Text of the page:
As much as people deservedly loved Art Brut when they first emerged in 2005, no one really thought they could keep going for very long. Some were even shocked the band could stay charming for a full album. After all, Art Brut’s game-changing song was called “Formed a Band,” not “Sustained a Band.” The band was a return to the punk idea of being a bunch of music fans that one day decided, “Why not us?” Yet, with enough brains, they produced arguably this decade’s least offensive ironic masterpiece with Bang Bang Rock ‘N’ Roll. Two albums later, on yet another ingeniously titled album, Art Brut vs. Satan, the band members have done something no one expected: They’ve turned into socially conscious critics of their woebegone generation without losing the charm that made fans love them in the first place.
Art Brut vs. Satan is an Art Bruticized slant on the recession. The third album seems to indicate that as long as the events of society change, Art Brut will be there to comment on them, satirically and, from now on, critically. “Alcoholics Unanimous,” the debut single off Art Brut vs. Satan, is the most “traditional” Art Brut song on the album, in its frantic melodies and talk about “being up all night…making mistakes.” As the album’s opening track, however, it establishes a tone of regret, a sense of “what have I been doing with my life” that dominates the rest of the album. The regret begins from the opening couplet of second track “DC Comics and Chocolate Milkshakes”: “Life is especially hard/ When no one trusts you with a credit card.”
Instead of glorifying simple pleasures, singer Eddie Argos worries if these are just signs of “Peter Pan syndrome.” In “The Passenger.” Argos sings about being lame and taking the bus in a song that shares the name of classic Iggy Pop remorse ballad. In “Demons Out!,” he attacks the increasingly fading dream of rock stardom, and later throws in a passive-aggressive attack on lo-fi elitists (“Cool your warm jets, Brian Eno”) in “Slap Dash for No Cash.” This album happened to be exceptionally well produced by none other Black Francis, in what Argos described as a “punk-as- fuck” two week recording session.
As Jason Gross noted at the end of 2007, the year that brought Art Brut’s mixed-bag second album, It’s a Bit Complicated, and LCD Soundsystem’s magnum opus, Sounds of Silver, “Lately we’re getting bombarded by acts that cover the music scene themselves pretty well in their own tunes.” There’s constant name-checking and rock commentary on Satan, but there’s an important difference between the career arcs of Eddie Argos and James Murphy: When Murphy burst onto the scene, he was a hardened veteran of Generation X, and his breakthrough hit, “Losing My Edge,” was already as extreme as any music-snob social-criticism song he has recorded to date. When Argos and Art Brut started out, they were wistful rock fans on the Gen X/Gen Y border who still thought anything was possible. With the inevitable brutal reality check on Satan, Art Brut’s body of work now follows the rise and fall of youthful ideals better than LCD Soundsystem ever did. Approaching his 30th birthday, Argos is realizing that no song he writes will be “as universal as ‘Happy Birthday,'” so he’s done everything he can to make his sincere voice heard.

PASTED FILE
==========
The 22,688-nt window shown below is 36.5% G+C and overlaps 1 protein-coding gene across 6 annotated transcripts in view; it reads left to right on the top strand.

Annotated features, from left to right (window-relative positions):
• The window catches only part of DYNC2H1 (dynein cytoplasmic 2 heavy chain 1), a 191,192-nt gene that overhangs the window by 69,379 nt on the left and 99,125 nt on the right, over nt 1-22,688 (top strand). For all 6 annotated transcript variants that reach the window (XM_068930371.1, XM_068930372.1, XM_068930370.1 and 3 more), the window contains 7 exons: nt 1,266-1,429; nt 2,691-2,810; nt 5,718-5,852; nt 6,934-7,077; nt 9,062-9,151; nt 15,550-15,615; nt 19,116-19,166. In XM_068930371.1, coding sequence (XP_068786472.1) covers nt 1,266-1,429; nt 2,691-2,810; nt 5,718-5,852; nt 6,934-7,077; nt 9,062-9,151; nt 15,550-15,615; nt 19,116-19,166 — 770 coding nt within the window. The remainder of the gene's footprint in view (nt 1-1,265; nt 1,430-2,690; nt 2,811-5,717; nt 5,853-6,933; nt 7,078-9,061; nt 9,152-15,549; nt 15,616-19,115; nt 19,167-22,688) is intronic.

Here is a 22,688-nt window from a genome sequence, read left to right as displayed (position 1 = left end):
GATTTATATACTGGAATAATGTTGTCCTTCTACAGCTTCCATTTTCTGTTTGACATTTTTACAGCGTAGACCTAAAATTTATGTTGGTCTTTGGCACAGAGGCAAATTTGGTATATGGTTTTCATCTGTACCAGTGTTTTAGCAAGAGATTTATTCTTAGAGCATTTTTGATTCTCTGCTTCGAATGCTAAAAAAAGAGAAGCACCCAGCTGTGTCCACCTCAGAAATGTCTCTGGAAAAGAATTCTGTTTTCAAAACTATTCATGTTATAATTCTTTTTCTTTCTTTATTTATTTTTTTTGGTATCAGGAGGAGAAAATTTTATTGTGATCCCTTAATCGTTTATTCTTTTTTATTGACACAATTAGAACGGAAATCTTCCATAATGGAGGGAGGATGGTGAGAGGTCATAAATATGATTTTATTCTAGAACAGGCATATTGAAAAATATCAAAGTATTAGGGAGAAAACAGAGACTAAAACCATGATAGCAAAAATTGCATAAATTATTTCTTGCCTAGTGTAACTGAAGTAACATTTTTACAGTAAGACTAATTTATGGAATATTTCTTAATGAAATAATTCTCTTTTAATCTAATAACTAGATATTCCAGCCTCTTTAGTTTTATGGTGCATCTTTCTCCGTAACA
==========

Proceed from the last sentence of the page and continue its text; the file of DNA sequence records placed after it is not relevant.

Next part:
The case for Art Brut has been helped by the fact that musically, they’ve grown up remarkably fast. After starting out with nothing more than a few chords and classic punk snottiness, the band has grown into phenomenal instrumentalists, with the richest arrangements and most eclectic sound of any Art Brut album yet. “The Passenger” gets guitarists Ian Catskilkin and Jasper “Jeff” Future closest to Gang of Four territory, and “Twist and Shout,” a song about humming a tune in inappropriate settings, lets the dynamic rhythm section of bassist Freddy Feedback drummer Mikey Breyer show off their essential contributions. In my mind, “Twist and Shout” sees punk form meet punk function better than any track since Minor Threat’s “Out of Step.”
It all comes together—and points to the future—in closer “Mysterious Bruises,” both the longest and scariest Art Brut track yet. With lyrics vaguely alluding to rape, “Mysterious Bruises” contains a freak show of fractured melodies straight out of Hex Enduction Hour. At first, I thought Eddie Argos was going to be the Jonathan Richman of his generation, remembered for a revelatory sarcastic first album, and continuing admirably under the radar thereon. Now, Argos is sounding more like a young Mark E. Smith, going from a great rock smartass to an enduring, haunting voice of consternation of the rock world for every subsequent generation of miscreants. I’ll go ahead and say it: Get behind Art Brut. Beyond the sarcastic exterior, there’s a thinly veiled conscience that few bands dare to explore so adventurously anymore.